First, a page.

Teachers unions have long opposed efforts to give parents more choices in education. But parents today should quote something from Samuel Gompers, who founded the American Federation of Labor in the 19th century, to union members: “Doing for people what they can and ought to do for themselves is a dangerous experiment.”
That surely applies to doing things like choosing a school for someone else’s child. Sen. Mike Lee, R-Utah, is marking the celebration of National School Choice Week this year (Jan. 22-28) with a proposal to give parents more ability to do things for themselves and their child’s education, all without expanding the federal footprint in K-12 schools.
We should not hold our breath waiting for today’s union leaders to consider their founder’s philosophy before announcing their opposition.
Lee has proposed allowing families to use their child’s portion of funding from the Elementary and Secondary Education Act, the federal law for K-12 schools, and invest it in their student’s 529 college savings plan. These plans allow families to invest their personal savings in an account that grows tax-free and is dedicated to their child’s education.
Lee’s proposal allows low-income families to take a portion of their federal allotment—approximately $1,500 per year, depending on a number of student characteristics, including area of residence and poverty indicators—and deposit the money in a 529 account to pay for the child’s current or future education needs.
Thanks to efforts by Congress over the past five years to expand the uses of 529 plans, students can use the accounts to pay for K-12 private school tuition, in addition to college tuition and other postsecondary expenses. The new proposal would further expand the uses of 529 accounts to include personal tutors and education therapies for children with special needs.
Lee’s proposal also combines dozens of federal grant programs into two formulas, a welcome effort at simplifying the dizzying array of federal K-12 funding provisions. On the whole, then, Lee’s proposal accomplishes a rare feat by simultaneously offering parents and students more options in education while also reducing federal intervention in local school affairs.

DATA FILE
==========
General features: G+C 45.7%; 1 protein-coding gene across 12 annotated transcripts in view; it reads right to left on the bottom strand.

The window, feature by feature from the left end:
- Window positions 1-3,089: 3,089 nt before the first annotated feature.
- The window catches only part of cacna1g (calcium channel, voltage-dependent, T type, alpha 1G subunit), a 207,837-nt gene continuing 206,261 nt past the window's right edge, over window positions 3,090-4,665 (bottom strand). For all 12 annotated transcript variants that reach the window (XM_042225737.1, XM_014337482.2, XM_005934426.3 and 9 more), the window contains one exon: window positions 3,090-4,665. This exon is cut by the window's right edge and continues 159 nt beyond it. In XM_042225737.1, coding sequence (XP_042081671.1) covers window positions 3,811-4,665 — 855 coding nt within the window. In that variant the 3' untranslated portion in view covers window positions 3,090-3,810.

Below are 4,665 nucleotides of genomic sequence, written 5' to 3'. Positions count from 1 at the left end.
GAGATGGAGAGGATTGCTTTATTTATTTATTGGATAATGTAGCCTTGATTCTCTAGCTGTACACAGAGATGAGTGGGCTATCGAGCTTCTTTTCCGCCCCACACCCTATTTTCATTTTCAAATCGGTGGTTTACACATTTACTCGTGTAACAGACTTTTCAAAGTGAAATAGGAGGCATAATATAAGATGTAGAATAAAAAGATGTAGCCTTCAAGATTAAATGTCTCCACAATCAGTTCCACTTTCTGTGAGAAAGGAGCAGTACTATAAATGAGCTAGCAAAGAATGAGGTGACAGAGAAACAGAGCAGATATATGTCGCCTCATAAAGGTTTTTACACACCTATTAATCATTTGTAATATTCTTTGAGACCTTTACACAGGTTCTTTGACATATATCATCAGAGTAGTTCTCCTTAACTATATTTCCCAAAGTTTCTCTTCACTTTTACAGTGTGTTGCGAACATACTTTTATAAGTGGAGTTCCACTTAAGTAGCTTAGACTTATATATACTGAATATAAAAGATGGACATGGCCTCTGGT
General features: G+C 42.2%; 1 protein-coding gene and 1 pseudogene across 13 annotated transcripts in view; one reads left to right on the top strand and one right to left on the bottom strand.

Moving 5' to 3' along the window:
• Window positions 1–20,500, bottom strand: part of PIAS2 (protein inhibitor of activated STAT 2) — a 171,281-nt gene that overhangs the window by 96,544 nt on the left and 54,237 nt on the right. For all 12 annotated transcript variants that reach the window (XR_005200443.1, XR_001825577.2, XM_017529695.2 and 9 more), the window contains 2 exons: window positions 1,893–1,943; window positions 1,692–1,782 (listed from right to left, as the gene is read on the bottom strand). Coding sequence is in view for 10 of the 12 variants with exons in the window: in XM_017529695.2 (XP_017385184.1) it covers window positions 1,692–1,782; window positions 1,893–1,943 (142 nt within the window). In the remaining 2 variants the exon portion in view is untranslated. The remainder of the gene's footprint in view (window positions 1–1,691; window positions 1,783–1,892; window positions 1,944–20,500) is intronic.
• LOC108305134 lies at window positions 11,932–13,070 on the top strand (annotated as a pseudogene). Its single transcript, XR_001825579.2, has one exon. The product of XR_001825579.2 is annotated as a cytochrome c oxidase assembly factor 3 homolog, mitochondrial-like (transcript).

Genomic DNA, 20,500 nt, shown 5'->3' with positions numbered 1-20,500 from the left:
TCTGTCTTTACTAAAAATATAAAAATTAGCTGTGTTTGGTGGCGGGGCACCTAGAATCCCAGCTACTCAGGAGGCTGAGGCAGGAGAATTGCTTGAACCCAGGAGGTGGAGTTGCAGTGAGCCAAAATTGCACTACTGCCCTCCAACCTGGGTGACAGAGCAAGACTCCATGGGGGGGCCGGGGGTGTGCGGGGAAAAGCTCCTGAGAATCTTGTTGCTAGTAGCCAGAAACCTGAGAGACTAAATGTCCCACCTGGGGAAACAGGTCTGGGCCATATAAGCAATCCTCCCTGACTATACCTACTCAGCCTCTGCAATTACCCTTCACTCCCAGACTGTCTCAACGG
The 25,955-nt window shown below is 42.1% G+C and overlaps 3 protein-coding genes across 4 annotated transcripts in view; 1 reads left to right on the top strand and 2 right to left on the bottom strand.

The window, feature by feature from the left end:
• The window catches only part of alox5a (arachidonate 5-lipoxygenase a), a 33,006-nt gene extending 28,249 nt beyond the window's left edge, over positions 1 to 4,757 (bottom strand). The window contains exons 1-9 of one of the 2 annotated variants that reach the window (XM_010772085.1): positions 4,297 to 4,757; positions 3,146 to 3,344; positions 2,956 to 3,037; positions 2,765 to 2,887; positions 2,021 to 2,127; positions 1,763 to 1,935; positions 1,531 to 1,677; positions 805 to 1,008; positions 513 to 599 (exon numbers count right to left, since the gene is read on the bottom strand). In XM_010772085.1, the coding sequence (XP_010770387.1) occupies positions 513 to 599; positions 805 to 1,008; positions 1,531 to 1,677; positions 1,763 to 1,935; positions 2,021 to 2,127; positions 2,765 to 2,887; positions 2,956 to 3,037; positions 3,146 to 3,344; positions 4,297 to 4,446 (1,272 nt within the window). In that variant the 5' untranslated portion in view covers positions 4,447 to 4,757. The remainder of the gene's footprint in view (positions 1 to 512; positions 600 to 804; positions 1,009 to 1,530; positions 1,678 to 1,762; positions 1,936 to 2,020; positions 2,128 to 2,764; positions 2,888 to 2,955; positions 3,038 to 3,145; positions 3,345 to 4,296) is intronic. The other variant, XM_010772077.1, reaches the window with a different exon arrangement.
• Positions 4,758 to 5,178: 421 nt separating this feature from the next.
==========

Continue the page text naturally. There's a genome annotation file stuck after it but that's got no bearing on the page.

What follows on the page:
Parents around the country have proved that if given the chance, they will make informed choices about their children’s education.
In North Carolina, research found that some 64% of families there who are using education savings accounts—state-funded accounts that allow families to pay for a variety of K-12 expenses, including private school tuition and textbooks—use their child’s account to pay for more than one education product or service simultaneously.
These state-based education savings accounts are similar to 529 accounts because parents have the option to pay for a variety of education expenses, even customizing their child’s education. The state examples demonstrate that parents are not afraid to assume the responsibility for making those decisions and will select the schools, personal tutors, online classes, and other options that meet their student’s unique needs.
Ronald Reagan chose to remind teacher unions of Gompers’ positions on individual responsibility in March 1981. Reagan spoke to an AFL-CIO audience and quoted the union leader at length: “In the last analysis, the welfare of the workers depends upon their own initiative. Whatever is done under the guise of philanthropy or social morality, which in any way lessens initiative, is the greatest crime that can be committed against the toilers,” Reagan quoted from Gompers.
Why should a parent’s initiative to improve their child’s learning experience be treated differently? Those enterprising decisions that families make for their students’ education are the beating heart of National School Choice Week. Reagan asked his audience to remember that “individual freedom and ingenuity are at the very core of everything that we’ve accomplished.”
Lee’s proposal provides more freedom to a group of people who are motivated to be most ingenious; namely, parents in low-income areas who are desperate to give their children greater opportunity.
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